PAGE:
From melasma to moustaches: Every single question you've ever had about your pigmentation, answered.

Perhaps second only to clogged pores, pigmentation is one of the most frequently discussed topics in Mamamia's You Beauty Facebook group.

How to get rid of pigmentation. What to do about pregnancy melasma moustaches. The best serums for treating pigmentation. Are there different types of pigmentation? Why does it look like I've had an espresso thrown in my face?


It's for this reason we asked some skin experts to give us the rundown on pigmentation, from melasma and post-inflammatory hyperpigmentation, to which pigmentation treatments are good and which ones will make it worse.

So, settle in and keep scrolling for every single question you’ve ever had about your pigmentation, answered.

What is pigmentation?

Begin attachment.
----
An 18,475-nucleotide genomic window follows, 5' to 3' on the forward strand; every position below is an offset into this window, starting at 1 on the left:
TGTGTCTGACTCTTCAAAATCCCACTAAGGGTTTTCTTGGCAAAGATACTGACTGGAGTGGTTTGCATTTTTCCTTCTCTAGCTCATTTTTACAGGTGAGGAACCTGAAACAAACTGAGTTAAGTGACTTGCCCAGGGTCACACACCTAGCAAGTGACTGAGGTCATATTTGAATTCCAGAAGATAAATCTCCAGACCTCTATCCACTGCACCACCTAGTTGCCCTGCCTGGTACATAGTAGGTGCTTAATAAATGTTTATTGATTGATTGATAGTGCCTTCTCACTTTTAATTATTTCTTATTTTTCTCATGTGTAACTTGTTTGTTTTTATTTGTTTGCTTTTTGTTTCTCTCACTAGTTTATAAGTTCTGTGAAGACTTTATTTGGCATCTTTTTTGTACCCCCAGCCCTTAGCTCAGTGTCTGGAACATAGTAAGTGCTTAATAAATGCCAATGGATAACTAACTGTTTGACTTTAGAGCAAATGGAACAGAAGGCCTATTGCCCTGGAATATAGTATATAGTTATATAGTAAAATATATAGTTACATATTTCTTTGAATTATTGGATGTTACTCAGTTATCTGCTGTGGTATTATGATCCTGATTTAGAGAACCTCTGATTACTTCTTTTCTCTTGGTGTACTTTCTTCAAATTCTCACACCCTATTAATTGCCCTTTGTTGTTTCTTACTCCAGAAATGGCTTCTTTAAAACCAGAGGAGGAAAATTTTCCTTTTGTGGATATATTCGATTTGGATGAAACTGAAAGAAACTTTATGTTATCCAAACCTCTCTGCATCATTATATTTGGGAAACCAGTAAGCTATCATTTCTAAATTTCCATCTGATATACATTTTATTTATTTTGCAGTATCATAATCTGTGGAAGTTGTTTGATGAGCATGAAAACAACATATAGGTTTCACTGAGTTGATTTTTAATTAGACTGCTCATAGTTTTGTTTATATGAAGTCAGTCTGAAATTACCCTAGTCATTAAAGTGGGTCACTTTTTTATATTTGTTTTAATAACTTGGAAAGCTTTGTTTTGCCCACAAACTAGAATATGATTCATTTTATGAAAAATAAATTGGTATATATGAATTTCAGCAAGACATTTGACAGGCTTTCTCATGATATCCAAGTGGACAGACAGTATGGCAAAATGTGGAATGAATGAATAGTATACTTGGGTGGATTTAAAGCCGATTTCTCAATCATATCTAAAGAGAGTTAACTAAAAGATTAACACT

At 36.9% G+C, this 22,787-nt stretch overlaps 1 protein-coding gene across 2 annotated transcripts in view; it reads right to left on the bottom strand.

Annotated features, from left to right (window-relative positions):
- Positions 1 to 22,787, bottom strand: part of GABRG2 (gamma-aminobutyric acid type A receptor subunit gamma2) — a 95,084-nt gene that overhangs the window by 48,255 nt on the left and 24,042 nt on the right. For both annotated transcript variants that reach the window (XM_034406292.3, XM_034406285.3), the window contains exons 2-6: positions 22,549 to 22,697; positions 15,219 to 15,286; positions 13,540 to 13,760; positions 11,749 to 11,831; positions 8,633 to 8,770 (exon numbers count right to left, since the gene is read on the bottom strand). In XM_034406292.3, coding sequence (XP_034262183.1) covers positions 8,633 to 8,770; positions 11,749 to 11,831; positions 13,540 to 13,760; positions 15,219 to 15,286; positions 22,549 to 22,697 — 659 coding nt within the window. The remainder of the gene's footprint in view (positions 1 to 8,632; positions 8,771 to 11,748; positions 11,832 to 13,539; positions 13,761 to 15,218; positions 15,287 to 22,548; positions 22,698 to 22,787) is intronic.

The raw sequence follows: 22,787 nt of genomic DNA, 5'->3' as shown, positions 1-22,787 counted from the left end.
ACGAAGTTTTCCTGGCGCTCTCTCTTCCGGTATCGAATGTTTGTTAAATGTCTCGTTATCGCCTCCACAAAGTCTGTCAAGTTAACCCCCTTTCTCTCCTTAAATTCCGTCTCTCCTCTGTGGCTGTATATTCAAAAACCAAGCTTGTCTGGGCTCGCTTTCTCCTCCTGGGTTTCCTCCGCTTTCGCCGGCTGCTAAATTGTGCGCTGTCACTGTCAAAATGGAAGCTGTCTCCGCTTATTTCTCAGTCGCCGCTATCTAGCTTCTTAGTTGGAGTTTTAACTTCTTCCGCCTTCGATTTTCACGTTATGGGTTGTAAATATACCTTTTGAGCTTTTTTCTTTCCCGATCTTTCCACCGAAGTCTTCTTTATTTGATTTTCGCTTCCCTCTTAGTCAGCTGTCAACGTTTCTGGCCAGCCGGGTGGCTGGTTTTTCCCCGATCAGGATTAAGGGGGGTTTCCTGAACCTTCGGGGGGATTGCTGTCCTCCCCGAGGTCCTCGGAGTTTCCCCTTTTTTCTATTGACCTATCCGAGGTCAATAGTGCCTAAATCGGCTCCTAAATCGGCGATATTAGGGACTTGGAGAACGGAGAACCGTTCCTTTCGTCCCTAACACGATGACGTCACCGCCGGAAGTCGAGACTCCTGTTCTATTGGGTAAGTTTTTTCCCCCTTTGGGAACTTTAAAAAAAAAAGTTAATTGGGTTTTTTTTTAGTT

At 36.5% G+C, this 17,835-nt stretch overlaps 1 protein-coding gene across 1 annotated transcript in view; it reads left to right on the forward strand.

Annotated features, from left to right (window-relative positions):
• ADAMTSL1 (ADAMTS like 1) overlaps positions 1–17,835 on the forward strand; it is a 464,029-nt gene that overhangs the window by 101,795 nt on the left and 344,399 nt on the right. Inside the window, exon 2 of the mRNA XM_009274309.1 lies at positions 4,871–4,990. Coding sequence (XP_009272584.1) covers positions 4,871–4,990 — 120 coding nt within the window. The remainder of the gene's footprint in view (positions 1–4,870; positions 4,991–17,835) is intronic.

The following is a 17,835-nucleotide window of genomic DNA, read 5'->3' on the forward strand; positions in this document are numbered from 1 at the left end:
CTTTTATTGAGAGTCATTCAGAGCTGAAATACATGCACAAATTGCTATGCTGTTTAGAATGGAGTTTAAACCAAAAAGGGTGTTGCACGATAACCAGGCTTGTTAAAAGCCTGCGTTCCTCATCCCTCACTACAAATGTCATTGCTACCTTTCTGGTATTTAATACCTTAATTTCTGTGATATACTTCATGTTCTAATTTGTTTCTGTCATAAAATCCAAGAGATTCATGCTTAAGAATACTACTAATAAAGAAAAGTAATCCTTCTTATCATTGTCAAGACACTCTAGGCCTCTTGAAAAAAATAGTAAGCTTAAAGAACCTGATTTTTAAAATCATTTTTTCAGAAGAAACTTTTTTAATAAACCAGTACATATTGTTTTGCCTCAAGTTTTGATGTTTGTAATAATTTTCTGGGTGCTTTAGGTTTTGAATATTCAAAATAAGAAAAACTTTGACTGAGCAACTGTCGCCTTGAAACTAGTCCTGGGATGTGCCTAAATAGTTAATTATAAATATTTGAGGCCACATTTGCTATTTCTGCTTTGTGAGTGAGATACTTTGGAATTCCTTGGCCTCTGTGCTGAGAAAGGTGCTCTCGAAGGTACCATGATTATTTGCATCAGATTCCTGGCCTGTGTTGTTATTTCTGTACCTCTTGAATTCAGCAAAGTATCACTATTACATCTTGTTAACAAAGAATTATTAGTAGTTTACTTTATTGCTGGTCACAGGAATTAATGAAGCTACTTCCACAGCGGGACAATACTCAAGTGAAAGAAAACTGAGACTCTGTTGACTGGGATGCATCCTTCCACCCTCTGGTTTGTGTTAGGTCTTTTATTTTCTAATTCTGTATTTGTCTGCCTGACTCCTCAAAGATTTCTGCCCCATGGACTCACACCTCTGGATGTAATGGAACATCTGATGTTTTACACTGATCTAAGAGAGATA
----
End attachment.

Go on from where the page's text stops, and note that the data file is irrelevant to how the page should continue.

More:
Dr David Sharp, Specialist Plastic Surgeon at The Sharp Clinics says, "The word 'pigmentation' refers to any pigment, or colour, in the skin; essentially we all have varying levels of pigmentation, based on how dark or light our complexion is. The pigment that gives our skin colour is called melanin."

WATCH: Here are seven ways to improve your skin while you sleep, post continues after video.

Video via Mamamia

What is hyperpigmentation?

Technically, hyperpigmentation is the term for the uneven, mottled appearance on the skin we usually refer to as 'pigmentation'.

"Hyperpigmentation is the overproduction of melanin. This results in dark spots on our face or body."